Another feature unique to Casa Dominguez is the gray-water irrigation system — the first for multifamily in Los Angeles County — that filters and reuses around 300 gallons of water per day discharged from the apartment community’s onsite laundry facility to water the drought-tolerant landscaping in the property’s common areas. Residents must agree to use onsite only environmentally friendly detergents, bleaches and fabric softeners that do not contain synthetic chemicals.
Other sustainable components of Casa Dominguez include a geothermal heat pump, Energy Star appliances and lighting, Low-E windows that help keep heat out during summer and in during winter, dual-flush toilets and low VOC paint, window coverings and recycled contents in carpet.
Instead of air conditioning, each unit contains mechanical equipment, with economizer cycles, that utilizes outside air to maintain room temperature, while natural ventilation keeps the corridors cool. “These features help keep our usage and our residents’ usage down and helps to reduce their energy costs,” pointed out Hughes.
The project required a complex assemblage of traditional, affordable and green funding sources. They include $13.2 million from U.S. Bank, the Low Income Tax Credit investor; $2.8 million from Citi in permanent financing in addition to a $14 million construction loan for the project; $11 million from the County, through multiple sources, including a special grant of more than $800,000 for the childcare and healthcare facility and an Affordable Housing Program (AHP) grant of $380,000.
The project also received a $14,000 rebate from the Gas Company and $260,000 in solar rebates from So. Cal Edison. Finally, the Parson Foundation provided $250,000 towards the early education and health center.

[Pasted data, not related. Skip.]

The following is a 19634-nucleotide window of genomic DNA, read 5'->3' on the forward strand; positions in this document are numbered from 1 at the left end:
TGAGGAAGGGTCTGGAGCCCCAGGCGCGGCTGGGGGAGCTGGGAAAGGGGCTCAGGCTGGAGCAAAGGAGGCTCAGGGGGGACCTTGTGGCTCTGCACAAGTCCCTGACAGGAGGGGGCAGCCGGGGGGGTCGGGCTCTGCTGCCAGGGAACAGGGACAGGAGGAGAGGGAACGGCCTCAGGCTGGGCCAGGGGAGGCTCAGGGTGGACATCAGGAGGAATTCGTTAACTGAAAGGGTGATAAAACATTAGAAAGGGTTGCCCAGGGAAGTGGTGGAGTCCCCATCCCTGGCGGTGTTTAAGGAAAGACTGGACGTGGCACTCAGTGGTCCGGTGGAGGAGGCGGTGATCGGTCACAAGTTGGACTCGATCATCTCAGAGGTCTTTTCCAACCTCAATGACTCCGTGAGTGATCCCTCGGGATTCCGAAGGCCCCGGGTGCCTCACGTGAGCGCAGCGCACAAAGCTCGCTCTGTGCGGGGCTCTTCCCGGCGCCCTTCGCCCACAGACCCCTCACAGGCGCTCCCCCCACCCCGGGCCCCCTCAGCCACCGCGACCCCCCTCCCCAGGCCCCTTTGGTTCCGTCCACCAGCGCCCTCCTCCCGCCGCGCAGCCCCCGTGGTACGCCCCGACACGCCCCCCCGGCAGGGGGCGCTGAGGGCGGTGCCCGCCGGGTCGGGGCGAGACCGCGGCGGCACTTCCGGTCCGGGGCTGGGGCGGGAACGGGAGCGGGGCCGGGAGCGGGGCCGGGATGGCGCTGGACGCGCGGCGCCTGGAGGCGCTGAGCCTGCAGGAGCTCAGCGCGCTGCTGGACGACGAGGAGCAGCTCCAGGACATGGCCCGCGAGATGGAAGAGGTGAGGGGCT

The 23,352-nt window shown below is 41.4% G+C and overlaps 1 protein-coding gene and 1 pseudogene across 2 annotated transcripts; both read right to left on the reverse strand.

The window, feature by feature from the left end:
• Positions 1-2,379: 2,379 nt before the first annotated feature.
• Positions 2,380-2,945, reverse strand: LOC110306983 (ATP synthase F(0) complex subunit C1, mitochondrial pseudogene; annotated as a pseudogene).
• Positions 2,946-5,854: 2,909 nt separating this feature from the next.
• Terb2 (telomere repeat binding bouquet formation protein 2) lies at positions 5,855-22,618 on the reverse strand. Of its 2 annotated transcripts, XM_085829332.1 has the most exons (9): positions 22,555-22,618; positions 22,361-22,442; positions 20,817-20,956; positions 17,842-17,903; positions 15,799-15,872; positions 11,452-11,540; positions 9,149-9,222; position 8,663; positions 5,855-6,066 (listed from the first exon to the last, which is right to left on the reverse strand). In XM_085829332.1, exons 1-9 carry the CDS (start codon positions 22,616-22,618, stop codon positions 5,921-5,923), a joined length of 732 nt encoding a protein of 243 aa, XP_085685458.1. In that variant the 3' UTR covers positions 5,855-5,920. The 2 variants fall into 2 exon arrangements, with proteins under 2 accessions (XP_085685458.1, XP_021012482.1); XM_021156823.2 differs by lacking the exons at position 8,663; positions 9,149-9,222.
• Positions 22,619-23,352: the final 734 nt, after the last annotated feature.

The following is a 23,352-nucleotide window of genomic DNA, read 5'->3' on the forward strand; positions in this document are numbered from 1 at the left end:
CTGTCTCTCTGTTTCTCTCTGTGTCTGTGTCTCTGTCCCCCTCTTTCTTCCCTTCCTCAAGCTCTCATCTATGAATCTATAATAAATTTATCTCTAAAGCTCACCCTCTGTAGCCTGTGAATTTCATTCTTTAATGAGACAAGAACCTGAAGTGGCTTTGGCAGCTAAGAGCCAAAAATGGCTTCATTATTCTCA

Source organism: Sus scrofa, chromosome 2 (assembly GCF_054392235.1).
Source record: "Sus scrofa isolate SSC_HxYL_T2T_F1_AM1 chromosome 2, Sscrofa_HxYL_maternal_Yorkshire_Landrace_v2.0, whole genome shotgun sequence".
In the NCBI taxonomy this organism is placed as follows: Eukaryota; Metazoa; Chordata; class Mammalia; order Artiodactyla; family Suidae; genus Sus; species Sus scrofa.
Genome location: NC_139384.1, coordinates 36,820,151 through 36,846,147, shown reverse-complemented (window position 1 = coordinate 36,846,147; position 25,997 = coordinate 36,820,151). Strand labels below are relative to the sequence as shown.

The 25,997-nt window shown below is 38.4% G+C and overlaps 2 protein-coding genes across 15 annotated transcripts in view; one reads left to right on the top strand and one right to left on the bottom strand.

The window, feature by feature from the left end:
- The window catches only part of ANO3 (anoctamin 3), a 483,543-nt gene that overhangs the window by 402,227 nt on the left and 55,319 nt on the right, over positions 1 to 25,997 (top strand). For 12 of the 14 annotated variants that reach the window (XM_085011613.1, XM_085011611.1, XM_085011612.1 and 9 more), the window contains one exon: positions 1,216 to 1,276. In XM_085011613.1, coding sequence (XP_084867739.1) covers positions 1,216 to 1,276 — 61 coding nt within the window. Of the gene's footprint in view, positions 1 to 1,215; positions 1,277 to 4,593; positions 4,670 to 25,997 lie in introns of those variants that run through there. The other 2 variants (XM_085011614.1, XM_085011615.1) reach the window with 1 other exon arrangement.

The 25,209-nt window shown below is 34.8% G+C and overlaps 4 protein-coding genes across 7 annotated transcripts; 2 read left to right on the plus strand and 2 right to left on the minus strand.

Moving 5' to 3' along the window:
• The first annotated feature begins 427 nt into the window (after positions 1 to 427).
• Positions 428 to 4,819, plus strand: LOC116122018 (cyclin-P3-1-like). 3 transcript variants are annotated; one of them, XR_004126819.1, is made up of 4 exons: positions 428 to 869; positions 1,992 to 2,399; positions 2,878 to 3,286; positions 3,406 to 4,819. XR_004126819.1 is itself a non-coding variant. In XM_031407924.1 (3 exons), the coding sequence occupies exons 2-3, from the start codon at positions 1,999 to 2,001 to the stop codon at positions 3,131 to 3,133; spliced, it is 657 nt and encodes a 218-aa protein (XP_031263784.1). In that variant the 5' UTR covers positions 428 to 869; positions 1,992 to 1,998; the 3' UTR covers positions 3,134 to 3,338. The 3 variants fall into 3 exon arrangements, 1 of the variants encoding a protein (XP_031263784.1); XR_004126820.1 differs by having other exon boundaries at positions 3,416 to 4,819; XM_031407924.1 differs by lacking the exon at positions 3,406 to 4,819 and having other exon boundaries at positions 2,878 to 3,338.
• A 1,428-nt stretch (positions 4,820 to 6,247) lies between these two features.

Hughes noted that when Benchmark Contractors, Inc. broke ground on the project in November 2008, Abode took advantage of soft construction costs during a period of few development starts. “We were fortunate in that we experienced significant cost savings on the project because the construction market changed significantly in the last year. So we were able to upgrade with the support of our public lenders,” she said.
Fourteen months later, Casa Dominguez delivered on schedule and under budget and was fully occupied by January 2010.
Abode Communities has been busy wrapping up development on several projects, preparing to break ground on a few and is answering RFPs for several more.
A new market for the firm will be Orange County. “We have met with about a dozen of the cities and, unfortunately not successfully, have submitted responses to RFPs. I think we have some strong prospects and hope in the next three to six months to get a project or two in the pipeline in Orange County,” said Hughes..
Meanwhile, Abode is finishing construction on the 52-unit Ivy Terrace in Van Nuys that is planned for working families with incomes between $22,200 and $44,400 per year. Rents will range from $378 to $1,222 for one- to four-bedroom apartments are approximately 650 to 1,250 sq. ft. The property has a special needs component that will serve survivors of domestic violence and families that are coming out of transitional into supportive housing.
Also under construction are several senior housing developments, as well as a joint-use project with the Los Angeles Unified School District using surplus land owned by the district that incorporates housing and an early education center in the Glassell Park neighborhood. Abode is negotiating with the district for a second joint-use project in the Hollywood area.
Abode also is working with the redevelopment agency to acquire seven acres of industrial land in South Los Angeles that is completely surrounded by residential to develop affordable housing, a park that will be owned by Parks & Recreation and a community use that will be a charter school, or another community service use. “The latter is in the early stages, but demonstrates our multifaceted ability, including dealing with blight, land use issues, serving the broad needs of a community and doing transformative development that has a big impact on the community,” said Hughes.
Abode is revisiting a business it hasn’t participated in for several years — acquisition rehab. “We are looking at doing that either through covenants that are expiring, since we have the ability to jump in and acquire those properties, or with properties that haven’t done well in the market and that are on the market now,” said Hughes.
“We are very lucky during this challenging time to be able to sustain a strong pipeline for the organization and continue to do the work of producing high quality affordable housing,” she said.